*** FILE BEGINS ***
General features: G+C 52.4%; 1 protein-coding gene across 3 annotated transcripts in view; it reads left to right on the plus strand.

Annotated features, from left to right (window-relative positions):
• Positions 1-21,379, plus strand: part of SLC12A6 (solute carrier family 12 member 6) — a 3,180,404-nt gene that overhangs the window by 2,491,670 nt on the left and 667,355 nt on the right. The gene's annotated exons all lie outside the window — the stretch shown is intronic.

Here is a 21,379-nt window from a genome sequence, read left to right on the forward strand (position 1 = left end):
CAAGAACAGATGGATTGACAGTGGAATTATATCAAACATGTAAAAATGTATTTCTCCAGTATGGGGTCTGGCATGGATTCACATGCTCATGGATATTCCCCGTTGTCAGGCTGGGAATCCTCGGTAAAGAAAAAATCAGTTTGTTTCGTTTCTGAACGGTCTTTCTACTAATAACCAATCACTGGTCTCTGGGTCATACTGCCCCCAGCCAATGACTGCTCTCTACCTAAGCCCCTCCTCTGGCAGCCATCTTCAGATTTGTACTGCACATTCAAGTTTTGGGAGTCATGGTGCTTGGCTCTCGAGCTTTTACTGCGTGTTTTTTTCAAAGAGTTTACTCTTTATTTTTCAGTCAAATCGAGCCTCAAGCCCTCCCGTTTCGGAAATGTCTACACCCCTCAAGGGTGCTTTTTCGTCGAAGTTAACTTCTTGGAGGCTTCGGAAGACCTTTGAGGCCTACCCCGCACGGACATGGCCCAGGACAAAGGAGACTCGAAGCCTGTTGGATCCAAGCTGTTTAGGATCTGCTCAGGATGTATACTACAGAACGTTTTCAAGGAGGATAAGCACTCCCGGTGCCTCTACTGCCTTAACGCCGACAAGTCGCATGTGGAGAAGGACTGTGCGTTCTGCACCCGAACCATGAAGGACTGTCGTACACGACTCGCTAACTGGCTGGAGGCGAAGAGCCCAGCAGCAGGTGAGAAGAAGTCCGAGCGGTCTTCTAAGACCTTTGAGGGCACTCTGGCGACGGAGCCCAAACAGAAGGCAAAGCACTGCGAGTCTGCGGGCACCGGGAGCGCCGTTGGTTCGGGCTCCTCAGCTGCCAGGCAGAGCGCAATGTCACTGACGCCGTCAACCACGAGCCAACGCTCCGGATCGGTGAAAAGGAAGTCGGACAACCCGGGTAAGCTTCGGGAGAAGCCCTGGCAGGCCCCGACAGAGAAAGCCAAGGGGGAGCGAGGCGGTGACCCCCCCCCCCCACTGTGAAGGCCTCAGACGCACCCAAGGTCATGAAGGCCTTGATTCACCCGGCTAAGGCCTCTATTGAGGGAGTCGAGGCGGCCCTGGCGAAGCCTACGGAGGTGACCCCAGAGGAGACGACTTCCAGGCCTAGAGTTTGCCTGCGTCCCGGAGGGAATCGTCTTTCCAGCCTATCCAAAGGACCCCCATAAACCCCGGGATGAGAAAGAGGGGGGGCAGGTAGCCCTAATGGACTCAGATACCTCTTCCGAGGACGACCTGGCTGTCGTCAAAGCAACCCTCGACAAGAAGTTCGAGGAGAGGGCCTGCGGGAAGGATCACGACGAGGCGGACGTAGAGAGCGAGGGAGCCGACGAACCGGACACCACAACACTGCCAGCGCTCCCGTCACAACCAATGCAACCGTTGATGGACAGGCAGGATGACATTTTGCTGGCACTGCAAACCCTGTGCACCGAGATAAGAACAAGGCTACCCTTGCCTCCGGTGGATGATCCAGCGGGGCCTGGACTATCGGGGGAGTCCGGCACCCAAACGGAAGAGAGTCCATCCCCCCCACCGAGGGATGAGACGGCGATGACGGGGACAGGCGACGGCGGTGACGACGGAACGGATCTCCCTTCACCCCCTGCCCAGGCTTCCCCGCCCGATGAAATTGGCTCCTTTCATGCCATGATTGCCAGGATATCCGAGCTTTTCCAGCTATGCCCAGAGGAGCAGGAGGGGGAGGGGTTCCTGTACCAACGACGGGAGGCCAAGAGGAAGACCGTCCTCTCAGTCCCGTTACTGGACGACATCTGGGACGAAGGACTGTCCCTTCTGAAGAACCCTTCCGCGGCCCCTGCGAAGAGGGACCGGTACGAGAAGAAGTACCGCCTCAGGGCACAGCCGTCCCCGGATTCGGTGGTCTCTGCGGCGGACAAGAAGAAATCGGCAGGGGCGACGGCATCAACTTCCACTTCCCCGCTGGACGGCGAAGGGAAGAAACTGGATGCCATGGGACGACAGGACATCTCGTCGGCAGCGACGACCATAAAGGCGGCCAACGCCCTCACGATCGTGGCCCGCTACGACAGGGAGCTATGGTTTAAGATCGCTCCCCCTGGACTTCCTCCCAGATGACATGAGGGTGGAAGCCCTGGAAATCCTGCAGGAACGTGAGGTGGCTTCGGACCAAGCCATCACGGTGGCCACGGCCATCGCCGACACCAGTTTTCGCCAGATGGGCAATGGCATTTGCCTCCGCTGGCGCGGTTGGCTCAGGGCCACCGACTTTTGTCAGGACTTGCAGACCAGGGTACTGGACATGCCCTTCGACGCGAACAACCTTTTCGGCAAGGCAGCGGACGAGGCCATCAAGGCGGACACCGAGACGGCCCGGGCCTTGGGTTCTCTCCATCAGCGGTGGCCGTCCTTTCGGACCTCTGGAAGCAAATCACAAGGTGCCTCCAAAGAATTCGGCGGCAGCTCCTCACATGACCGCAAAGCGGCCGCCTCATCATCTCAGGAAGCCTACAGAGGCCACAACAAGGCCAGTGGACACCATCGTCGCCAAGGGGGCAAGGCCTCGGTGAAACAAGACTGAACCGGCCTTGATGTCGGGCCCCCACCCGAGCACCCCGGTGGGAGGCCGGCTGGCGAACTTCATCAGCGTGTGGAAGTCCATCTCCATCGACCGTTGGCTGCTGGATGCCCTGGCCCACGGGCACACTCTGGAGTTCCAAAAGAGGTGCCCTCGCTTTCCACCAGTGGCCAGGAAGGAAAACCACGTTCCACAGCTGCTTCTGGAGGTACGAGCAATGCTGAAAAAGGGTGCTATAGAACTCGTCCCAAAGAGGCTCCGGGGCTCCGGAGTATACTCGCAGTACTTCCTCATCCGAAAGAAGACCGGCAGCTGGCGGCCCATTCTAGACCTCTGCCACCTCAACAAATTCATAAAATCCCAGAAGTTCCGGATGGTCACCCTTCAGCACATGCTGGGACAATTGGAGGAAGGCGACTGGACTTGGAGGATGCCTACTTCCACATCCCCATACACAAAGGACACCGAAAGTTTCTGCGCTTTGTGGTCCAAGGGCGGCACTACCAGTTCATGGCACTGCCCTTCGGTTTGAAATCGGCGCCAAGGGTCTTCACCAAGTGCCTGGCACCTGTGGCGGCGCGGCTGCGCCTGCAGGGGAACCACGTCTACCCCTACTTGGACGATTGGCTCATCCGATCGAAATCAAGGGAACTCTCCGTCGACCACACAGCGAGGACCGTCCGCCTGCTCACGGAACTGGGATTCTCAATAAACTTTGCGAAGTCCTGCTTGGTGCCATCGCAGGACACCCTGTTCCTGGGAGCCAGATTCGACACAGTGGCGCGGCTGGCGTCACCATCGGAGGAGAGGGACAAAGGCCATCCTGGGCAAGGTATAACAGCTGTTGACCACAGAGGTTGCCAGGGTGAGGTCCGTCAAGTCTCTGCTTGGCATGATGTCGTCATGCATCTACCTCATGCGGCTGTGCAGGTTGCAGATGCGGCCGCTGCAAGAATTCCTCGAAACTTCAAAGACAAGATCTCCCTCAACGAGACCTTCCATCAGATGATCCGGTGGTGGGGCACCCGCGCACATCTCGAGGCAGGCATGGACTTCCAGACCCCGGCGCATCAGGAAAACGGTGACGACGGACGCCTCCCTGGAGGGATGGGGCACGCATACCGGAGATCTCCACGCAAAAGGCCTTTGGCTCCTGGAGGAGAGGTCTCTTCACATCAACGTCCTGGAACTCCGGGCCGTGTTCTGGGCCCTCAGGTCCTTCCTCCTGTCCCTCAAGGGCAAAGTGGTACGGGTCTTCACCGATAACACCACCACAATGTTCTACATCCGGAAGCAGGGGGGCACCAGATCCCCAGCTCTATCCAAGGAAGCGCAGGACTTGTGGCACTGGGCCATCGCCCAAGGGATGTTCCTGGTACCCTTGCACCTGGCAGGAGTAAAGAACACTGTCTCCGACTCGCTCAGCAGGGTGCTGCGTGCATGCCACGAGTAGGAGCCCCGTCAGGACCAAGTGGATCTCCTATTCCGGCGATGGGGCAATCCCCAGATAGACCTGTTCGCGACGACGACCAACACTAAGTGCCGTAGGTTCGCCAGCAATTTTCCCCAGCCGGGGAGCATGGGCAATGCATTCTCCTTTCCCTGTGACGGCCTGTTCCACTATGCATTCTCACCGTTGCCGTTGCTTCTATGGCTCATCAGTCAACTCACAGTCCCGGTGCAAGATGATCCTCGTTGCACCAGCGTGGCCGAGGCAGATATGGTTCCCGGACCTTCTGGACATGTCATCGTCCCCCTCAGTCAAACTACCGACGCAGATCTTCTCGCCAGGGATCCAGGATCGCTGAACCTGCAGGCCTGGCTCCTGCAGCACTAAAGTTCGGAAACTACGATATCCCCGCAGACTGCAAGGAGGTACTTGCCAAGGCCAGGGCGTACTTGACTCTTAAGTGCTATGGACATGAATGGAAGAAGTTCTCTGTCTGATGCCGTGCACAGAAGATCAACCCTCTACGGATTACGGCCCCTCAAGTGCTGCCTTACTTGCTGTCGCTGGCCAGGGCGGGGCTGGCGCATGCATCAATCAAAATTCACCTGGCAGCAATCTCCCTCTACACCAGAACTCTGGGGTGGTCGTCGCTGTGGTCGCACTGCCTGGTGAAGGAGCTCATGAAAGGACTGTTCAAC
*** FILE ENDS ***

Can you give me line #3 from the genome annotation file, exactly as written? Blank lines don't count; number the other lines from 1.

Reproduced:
• Positions 1-21,379, plus strand: part of SLC12A6 (solute carrier family 12 member 6) — a 3,180,404-nt gene that overhangs the window by 2,491,670 nt on the left and 667,355 nt on the right. The gene's annotated exons all lie outside the window — the stretch shown is intronic.